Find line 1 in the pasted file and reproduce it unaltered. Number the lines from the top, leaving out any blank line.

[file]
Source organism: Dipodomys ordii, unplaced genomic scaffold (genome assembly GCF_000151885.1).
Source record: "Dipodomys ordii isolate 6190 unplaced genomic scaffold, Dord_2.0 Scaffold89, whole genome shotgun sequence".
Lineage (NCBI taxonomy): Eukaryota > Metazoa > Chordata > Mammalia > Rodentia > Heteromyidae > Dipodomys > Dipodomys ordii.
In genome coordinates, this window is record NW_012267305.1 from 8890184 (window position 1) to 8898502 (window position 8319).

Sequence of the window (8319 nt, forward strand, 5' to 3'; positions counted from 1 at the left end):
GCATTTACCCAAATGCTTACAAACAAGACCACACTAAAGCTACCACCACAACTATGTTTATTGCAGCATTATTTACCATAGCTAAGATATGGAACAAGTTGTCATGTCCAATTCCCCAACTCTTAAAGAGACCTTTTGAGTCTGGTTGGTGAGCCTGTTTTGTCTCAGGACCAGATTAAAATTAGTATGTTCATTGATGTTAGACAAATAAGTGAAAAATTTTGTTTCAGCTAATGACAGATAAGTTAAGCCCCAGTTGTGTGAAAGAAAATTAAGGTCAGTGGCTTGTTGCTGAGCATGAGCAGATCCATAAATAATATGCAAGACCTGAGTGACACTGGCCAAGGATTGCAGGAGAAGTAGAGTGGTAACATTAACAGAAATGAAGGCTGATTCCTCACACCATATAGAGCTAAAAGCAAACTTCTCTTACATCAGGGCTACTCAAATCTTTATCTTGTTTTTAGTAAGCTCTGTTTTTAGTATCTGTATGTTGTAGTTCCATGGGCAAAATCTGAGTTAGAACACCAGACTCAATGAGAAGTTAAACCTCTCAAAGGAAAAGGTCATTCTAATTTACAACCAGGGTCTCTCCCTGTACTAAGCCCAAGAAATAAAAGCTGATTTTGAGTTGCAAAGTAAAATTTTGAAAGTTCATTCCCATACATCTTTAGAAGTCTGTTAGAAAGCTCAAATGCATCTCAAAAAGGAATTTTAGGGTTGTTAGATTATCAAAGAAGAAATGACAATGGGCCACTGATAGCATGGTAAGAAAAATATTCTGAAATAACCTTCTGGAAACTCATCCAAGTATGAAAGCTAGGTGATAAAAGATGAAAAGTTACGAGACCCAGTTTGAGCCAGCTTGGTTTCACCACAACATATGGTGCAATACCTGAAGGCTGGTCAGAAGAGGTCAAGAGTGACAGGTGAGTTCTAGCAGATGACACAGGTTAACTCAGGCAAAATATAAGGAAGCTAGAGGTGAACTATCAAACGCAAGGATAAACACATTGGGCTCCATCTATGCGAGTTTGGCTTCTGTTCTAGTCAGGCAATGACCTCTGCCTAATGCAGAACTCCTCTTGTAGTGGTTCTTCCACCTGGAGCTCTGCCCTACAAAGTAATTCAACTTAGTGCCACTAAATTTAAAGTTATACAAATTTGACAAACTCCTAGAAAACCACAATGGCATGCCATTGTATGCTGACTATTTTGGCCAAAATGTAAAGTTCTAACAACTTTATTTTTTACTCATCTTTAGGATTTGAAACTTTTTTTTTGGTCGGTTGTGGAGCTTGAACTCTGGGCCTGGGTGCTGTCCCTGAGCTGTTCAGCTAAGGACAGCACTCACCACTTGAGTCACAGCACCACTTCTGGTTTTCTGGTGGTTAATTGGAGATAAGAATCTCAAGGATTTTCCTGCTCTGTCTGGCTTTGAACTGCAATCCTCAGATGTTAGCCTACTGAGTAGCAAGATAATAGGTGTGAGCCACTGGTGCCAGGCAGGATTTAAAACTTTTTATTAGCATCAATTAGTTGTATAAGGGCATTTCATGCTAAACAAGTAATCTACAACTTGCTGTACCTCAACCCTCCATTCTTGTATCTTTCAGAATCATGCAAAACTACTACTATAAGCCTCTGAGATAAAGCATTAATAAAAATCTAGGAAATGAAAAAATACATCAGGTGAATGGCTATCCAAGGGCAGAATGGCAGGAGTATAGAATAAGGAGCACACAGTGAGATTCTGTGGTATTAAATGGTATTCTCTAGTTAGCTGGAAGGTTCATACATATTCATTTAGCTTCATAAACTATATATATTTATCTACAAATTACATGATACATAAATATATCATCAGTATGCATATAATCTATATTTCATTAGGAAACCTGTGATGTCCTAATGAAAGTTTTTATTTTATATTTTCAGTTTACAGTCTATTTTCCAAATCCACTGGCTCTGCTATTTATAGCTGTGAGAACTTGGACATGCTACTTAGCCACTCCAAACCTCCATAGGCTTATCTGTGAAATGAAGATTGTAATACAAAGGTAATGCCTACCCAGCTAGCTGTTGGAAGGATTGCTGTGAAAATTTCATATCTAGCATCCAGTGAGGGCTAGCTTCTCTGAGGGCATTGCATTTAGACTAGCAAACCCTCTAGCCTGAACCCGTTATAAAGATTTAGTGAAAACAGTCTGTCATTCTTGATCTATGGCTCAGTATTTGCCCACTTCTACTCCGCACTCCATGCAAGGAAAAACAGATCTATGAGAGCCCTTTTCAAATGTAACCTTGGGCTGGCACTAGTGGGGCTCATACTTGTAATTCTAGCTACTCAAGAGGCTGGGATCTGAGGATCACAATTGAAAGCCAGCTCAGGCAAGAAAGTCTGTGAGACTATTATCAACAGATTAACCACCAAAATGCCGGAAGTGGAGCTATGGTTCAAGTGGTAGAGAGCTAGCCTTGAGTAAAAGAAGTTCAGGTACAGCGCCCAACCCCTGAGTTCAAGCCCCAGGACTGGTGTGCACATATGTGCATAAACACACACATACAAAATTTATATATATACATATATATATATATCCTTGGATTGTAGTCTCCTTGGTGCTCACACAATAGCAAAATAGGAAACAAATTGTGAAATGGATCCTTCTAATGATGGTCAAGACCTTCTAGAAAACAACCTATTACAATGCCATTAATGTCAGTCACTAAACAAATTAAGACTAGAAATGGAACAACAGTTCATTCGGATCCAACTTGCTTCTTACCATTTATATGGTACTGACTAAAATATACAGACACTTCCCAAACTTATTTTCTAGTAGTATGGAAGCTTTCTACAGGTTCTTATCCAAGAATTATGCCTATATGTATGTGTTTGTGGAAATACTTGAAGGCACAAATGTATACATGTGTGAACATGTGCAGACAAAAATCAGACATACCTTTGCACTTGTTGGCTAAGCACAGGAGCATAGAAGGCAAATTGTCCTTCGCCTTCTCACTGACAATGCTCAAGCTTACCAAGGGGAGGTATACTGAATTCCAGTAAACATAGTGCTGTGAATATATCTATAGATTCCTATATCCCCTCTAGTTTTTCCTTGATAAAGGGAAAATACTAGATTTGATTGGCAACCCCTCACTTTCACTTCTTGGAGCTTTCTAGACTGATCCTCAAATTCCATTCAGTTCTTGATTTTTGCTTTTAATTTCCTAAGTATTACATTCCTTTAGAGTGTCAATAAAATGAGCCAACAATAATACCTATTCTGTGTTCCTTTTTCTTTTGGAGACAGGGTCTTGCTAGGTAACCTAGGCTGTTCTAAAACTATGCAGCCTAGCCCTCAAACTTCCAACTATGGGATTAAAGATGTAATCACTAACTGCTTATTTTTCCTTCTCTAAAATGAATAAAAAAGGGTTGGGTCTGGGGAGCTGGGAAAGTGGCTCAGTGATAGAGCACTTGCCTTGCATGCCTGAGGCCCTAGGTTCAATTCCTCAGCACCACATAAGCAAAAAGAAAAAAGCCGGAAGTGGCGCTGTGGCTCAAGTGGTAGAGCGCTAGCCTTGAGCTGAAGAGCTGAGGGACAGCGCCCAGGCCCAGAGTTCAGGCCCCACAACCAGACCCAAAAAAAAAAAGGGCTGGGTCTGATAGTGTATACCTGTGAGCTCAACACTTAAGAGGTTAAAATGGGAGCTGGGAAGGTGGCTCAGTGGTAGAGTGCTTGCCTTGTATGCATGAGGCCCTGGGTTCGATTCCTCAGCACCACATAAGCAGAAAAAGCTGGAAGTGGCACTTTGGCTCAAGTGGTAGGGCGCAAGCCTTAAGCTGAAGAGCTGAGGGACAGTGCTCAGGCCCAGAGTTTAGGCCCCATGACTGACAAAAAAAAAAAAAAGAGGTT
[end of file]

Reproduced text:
Source organism: Dipodomys ordii, unplaced genomic scaffold (genome assembly GCF_000151885.1).